Up High

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Photo by Chris Davis

The top of the world is a complicated place to be. Everyone longs to be here, because top means top, right? It means you know the right people, or are the right people. The right people for the top.

The top of a heap of steel and glass, reflecting the sunlight and your image back. You can see the wide expanse from up here. The structures around you, but mainly below you glint and gleam. Your glass castle lets you see everything, even yourself.

Except the details. You have to go down for those. The fine, delicate patterns of the streets and people below. The crush and crunch. Up here you have the high view, the broad view. The glare of the world is too bright, the details too small. There is a lot of air between the top and the bottom. The higher you go the clearer it gets. Encased in a nice smelling box, it seems all sunsets and lightening storms, and rolling clouds. Even the water is better. You see the raindrops first.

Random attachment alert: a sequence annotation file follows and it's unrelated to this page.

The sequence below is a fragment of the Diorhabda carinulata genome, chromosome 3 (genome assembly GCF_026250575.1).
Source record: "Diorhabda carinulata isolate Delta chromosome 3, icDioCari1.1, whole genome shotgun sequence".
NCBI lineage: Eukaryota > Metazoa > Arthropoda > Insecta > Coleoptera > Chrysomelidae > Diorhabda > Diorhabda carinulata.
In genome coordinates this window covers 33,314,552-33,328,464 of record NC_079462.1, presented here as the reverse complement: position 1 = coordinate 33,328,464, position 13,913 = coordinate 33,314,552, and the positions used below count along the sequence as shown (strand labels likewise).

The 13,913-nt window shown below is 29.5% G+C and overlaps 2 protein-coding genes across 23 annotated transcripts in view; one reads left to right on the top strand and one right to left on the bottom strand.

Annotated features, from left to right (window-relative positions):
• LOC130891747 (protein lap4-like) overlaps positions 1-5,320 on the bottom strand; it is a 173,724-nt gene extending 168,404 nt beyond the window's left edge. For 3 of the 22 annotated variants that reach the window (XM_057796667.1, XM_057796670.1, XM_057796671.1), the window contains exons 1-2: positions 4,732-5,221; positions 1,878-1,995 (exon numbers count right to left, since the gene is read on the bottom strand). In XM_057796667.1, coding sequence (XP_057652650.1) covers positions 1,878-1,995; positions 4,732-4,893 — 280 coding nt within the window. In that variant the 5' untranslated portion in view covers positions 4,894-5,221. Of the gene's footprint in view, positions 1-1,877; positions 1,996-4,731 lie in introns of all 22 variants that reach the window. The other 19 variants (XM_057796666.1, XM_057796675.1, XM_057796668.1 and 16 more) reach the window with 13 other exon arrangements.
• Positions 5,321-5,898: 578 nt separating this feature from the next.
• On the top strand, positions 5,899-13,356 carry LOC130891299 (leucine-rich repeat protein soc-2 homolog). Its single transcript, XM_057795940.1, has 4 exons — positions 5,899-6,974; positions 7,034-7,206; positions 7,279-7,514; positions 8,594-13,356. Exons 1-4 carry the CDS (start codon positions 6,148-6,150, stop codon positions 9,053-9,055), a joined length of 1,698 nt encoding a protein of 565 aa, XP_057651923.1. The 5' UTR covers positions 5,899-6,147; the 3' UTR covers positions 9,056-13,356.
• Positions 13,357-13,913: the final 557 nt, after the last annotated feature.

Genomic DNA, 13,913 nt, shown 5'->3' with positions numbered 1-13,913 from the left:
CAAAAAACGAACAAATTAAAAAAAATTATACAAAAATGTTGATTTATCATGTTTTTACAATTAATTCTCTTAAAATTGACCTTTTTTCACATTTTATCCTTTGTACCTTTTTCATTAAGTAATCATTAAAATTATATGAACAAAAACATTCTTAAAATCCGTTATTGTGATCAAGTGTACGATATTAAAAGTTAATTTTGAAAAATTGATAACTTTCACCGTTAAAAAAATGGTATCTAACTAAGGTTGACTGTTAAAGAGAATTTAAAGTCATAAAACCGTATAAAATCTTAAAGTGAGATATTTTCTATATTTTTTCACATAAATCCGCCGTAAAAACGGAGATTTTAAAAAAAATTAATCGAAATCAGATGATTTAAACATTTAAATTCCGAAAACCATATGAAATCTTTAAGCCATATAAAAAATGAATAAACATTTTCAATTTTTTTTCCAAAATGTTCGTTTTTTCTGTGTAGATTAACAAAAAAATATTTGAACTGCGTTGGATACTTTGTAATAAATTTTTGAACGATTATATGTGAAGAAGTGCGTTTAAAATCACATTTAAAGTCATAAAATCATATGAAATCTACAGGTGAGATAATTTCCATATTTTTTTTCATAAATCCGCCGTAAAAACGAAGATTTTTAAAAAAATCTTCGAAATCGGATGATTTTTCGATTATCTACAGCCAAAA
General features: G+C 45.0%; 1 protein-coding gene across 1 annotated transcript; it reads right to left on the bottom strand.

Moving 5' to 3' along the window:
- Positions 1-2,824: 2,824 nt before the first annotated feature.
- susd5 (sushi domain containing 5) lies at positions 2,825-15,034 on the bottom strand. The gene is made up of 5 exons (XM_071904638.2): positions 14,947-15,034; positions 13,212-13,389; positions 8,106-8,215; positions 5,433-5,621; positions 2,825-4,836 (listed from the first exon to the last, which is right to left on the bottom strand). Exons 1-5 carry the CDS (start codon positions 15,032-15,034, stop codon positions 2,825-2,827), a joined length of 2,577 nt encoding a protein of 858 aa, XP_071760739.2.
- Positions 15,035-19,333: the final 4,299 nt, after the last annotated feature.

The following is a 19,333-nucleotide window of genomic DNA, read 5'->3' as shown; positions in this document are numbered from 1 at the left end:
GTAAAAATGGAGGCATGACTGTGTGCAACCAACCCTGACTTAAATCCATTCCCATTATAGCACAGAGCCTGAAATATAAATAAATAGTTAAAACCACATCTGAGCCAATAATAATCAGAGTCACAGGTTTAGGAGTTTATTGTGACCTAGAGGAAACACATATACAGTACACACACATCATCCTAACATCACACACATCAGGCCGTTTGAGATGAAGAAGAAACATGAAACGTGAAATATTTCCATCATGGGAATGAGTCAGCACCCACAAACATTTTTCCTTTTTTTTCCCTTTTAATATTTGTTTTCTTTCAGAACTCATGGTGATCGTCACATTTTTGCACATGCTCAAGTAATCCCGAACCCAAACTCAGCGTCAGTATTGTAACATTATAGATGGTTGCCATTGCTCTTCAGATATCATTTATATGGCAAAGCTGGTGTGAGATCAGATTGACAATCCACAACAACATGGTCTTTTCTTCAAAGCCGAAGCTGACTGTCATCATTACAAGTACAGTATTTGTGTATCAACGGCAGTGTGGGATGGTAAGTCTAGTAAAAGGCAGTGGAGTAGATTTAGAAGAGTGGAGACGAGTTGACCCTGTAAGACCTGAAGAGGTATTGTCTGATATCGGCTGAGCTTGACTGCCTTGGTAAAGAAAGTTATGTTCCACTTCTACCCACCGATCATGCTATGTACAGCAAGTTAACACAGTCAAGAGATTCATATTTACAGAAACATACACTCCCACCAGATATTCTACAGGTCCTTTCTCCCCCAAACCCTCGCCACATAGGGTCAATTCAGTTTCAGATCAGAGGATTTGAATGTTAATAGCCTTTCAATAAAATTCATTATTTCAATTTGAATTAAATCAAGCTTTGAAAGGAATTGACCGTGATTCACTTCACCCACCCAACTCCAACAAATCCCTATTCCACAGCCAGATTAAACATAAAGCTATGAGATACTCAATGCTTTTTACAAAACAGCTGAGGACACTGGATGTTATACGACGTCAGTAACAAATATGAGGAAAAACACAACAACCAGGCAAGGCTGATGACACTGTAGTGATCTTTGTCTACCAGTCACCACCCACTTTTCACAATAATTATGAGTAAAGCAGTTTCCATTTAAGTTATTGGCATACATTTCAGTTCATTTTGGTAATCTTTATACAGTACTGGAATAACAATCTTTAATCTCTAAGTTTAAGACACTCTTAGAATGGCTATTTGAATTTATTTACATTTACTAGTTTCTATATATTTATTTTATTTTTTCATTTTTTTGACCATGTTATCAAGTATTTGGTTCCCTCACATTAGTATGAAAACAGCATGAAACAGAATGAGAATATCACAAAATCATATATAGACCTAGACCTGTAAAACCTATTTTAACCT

Or so everyone tells themselves, locked in this world of chrome and grey. The muted palette of life in the stratosphere. Nuance comes only in inflection, tone of speech. The people up there aren’t made in color. They are paper dolls, cut from a pattern. They forget what bold hues look like, unless it’s on a Rothko in the hall.

The world below is too dirty, too dangerous, too confusing. Up high, things are simple enough, drama creates itself. Greek Tragedies and Shakespearean. These are the lives of those in boxes, creating turmoil to pass the time.

The conundrum is this — if you spend too much time in the nest, you forget how to fly. Though, if you fall below, or have never tasted the clear air up there, you will spend much of your life thinking of it.

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Inside the Gherkin, London
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